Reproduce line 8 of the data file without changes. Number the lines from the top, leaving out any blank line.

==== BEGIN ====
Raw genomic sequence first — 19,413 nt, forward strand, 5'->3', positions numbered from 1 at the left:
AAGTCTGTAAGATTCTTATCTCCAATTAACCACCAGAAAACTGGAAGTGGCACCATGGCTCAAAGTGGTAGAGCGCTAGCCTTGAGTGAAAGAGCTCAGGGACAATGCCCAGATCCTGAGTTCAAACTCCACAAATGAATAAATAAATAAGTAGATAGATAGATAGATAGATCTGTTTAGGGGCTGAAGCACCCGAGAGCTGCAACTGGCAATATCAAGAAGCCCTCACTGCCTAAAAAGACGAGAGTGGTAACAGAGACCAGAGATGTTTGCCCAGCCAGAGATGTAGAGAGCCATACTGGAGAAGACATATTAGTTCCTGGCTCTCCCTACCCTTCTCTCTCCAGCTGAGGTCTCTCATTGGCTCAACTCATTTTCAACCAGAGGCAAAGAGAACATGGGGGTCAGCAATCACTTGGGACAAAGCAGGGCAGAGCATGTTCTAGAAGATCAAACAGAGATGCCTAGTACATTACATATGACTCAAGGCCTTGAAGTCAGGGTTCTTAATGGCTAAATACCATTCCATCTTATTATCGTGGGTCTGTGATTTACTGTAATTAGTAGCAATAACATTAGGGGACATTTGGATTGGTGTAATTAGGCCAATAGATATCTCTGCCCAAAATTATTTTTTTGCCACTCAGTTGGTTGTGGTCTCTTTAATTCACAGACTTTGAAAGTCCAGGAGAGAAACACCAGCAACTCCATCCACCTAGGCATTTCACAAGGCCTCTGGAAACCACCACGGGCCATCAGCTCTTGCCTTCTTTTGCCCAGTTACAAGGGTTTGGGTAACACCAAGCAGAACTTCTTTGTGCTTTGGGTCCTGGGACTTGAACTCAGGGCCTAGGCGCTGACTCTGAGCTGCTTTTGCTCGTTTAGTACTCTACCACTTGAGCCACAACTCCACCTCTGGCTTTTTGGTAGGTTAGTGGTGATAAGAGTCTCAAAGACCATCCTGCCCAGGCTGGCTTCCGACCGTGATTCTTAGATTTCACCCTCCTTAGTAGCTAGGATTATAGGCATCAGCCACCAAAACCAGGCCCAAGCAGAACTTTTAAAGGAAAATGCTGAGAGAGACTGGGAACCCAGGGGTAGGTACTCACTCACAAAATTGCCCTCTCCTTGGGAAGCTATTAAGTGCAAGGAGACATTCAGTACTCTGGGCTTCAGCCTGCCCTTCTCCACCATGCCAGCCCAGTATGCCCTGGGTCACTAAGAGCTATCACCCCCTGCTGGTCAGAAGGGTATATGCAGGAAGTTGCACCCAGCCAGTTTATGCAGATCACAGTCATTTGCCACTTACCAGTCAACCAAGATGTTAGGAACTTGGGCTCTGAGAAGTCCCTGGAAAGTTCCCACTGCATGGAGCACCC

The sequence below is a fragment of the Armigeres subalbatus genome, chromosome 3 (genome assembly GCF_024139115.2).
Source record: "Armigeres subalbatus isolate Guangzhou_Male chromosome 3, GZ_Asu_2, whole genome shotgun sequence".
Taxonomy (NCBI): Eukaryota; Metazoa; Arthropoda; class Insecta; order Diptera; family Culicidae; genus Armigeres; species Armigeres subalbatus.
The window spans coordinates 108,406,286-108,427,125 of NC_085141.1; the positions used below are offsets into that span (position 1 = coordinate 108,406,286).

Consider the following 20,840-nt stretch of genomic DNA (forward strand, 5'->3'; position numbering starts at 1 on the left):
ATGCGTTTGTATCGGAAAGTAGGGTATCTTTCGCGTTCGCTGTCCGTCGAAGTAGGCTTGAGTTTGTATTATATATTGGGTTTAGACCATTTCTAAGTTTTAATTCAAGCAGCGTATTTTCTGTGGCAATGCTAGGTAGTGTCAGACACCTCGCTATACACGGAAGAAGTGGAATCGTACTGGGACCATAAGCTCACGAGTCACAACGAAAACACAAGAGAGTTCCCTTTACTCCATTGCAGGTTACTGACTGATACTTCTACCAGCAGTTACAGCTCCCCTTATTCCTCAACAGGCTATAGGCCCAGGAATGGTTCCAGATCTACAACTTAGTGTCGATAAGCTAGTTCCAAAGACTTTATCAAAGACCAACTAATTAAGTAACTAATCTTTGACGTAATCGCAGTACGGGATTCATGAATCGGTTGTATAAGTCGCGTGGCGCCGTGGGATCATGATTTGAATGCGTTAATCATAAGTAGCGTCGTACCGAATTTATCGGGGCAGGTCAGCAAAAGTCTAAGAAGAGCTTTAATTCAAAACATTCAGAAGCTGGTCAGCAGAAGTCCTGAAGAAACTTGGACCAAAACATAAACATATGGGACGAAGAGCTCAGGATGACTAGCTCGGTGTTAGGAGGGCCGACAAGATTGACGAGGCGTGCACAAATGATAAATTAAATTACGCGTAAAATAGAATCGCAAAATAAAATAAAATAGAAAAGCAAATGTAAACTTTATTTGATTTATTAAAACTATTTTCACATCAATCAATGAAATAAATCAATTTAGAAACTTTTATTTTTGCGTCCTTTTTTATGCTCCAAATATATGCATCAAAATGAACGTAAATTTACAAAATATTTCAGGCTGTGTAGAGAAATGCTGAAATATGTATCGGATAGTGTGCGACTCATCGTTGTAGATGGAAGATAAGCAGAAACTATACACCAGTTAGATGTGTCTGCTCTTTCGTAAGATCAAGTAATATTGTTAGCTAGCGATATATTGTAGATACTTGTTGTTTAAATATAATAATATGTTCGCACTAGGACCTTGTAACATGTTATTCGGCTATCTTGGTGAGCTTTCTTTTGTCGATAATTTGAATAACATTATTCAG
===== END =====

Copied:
ATGCGTTTGTATCGGAAAGTAGGGTATCTTTCGCGTTCGCTGTCCGTCGAAGTAGGCTTGAGTTTGTATTATATATTGGGTTTAGACCATTTCTAAGTTTTAATTCAAGCAGCGTATTTTCTGTGGCAATGCTAGGTAGTGTCAGACACCTCGCTATACACGGAAGAAGTGGAATCGTACTGGGACCATAAGCTCACGAGTCACAACGAAAACACAAGAGAGTTCCCTTTACTCCATTGCAGGTTACTGACTGATACTTCTACCAGCAGTTACAGCTCCCCTTATTCCTCAACAGGCTATAGGCCCAGGAATGGTTCCAGATCTACAACTTAGTGTCGATAAGCTAGTTCCAAAGACTTTATCAAAGACCAACTAATTAAGTAACTAATCTTTGACGTAATCGCAGTACGGGATTCATGAATCGGTTGTATAAGTCGCGTGGCGCCGTGGGATCATGATTTGAATGCGTTAATCATAAGTAGCGTCGTACCGAATTTATCGGGGCAGGTCAGCAAAAGTCTAAGAAGAGCTTTAATTCAAAACATTCAGAAGCTGGTCAGCAGAAGTCCTGAAGAAACTTGGACCAAAACATAAACATATGGGACGAAGAGCTCAGGATGACTAGCTCGGTGTTAGGAGGGCCGACAAGATTGACGAGGCGTGCACAAATGATAAATTAAATTACGCGTAAAATAGAATCGCAAAATAAAATAAAATAGAAAAGCAAATGTAAACTTTATTTGATTTATTAAAACTATTTTCACATCAATCAATGAAATAAATCAATTTAGAAACTTTTATTTTTGCGTCCTTTTTTATGCTCCAAATATATGCATCAAAATGAACGTAAATTTACAAAATATTTCAGGCTGTGTAGAGAAATGCTGAAATATGTATCGGATAGTGTGCGACTCATCGTTGTAGATGGAAGATAAGCAGAAACTATACACCAGTTAGATGTGTCTGCTCTTTCGTAAGATCAAGTAATATTGTTAGCTAGCGATATATTGTAGATACTTGTTGTTTAAATATAATAATATGTTCGCACTAGGACCTTGTAACATGTTATTCGGCTATCTTGGTGAGCTTTCTTTTGTCGATAATTTGAATAACATTATTCAG